Reminders on making progress

Reminders on making progress
Photo by Lindsay Henwood / Unsplash

It’s been a turbulent time lately. I’ve found myself reflecting on concepts that I come back to in times like these.

A few that I’ve focused on recently are:

  • Effort does not equal progress
  • Keep getting closer, even if I don’t see the end
  • Decisions don’t need to be perfect

Effort does not equal progress

“Working hard” can be a valuable skill. But without some kind of focus or direction, that work can become wasted. Especially in times of uncertainty, it can be easy to lose that focus, which is precisely the time to pause and reset and make sure the energy and effort aren’t misplaced.

I ran across a simple (but brilliant” visualization of this in Greg McKeown’s book Essentialism - The Disciplined Pursuit of Less, which depicts the power of focusing energy.

The extension of this that I have, is even a little bit of energy, focused in the right direction, can make more meaningful progress ten times that amount of energy.

The end doesn’t have to be in sight

I commonly hear people take comfort that “the end is in sight”. I totally get this, but it can also come with risk of its own. I like to ask a few questions when I find myself focusing on the end:

  • Am I just uncomfortable and looking for a way to justify resting? Maybe I just need to rest a bit. Maybe I need to push through the pain. Either way, “the end” is not magical, it’s a helpful way of thinking about things.
  • Am I ignoring signals that this is now the wrong finish line? It is human nature to be lured by the sunk cost fallacy. Just because I was making progress toward the right thing, doesn’t mean circumstances stay constant.
  • Am I worried I may have gotten lost? Seeing the end isn’t always a good thing, and it certainly doesn’t mean I know where I am or exactly how to get there. Heck, sometimes it can be more demoralizing to see the end but realize it’s further than I hoped or has obstacles in the way.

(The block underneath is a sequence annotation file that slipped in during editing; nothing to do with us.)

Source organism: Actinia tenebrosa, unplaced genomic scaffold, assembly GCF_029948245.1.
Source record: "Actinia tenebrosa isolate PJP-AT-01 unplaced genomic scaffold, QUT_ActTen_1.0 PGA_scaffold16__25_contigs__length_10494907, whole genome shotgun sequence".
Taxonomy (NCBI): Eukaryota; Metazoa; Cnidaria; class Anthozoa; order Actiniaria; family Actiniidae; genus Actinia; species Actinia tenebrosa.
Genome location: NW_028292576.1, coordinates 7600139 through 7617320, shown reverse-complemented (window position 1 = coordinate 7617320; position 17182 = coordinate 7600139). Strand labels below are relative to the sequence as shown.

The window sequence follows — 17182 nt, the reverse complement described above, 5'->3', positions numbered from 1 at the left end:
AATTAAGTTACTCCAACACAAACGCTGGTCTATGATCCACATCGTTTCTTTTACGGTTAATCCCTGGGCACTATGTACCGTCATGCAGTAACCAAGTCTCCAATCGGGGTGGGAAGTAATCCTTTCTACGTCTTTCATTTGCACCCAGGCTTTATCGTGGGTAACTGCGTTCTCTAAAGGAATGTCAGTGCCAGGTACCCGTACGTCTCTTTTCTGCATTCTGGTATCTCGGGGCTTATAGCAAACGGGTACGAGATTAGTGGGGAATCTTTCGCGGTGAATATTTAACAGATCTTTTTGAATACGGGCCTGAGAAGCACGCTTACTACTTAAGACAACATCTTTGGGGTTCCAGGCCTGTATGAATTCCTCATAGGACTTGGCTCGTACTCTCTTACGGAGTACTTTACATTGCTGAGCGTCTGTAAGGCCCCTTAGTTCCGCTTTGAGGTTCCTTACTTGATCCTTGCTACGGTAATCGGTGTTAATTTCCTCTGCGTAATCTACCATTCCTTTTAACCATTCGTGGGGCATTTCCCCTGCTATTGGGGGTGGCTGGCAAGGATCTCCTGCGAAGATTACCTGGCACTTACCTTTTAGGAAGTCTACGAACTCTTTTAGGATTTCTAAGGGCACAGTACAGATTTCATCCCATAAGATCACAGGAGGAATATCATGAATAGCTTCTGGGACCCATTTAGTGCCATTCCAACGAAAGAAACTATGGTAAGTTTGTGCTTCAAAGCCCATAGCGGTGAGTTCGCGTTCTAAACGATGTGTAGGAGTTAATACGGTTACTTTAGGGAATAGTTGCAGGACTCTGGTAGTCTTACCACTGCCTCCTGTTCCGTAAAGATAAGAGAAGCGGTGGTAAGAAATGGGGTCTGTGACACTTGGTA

Even if I thought I knew where the end was, those details can change. With that in mind, why stress myself out if I can’t see the end in this moment?

Decisions don’t need to be perfect

I keep a regular practice of planning for the future. As part of this, I consider many different time horizons and circumstances I think I’ll find myself in. In my experience, the destination, and so many steps along the way, have evolved from what I originally envisioned. I’m grateful that they have. I consider decisions to be temporary.

This is true even when I’ve made a good decision in the first place. Sometimes it takes the experience of walking down a path to be at peace that it’s not for me. This is easy to forget, yet such important perspective when making decisions!

To be clear, I’m not suggesting that “because decisions are temporary they don’t matter”. They do—and I strive to make thoughtful and good ones. The nonpermanent nature of decisions is a benefit, but they also have consequences. Some of these will limit the viability of some options in the future. With this in mind, I err toward inclusive and conscientious options. Said plainly, I prefer not to burn bridges or negatively impact others.

With these frames in place, there is a lot less pressure about making perfect decisions. Remember to embrace the imperfection, celebrate those I got right, learn from the ones I’d do differently, and be at peace through the process.

Looking forward

I don’t have a good way of knowing how long things will remain turbulent. In addition to the above, I try to keep in mind that I am not alone. You’re not either.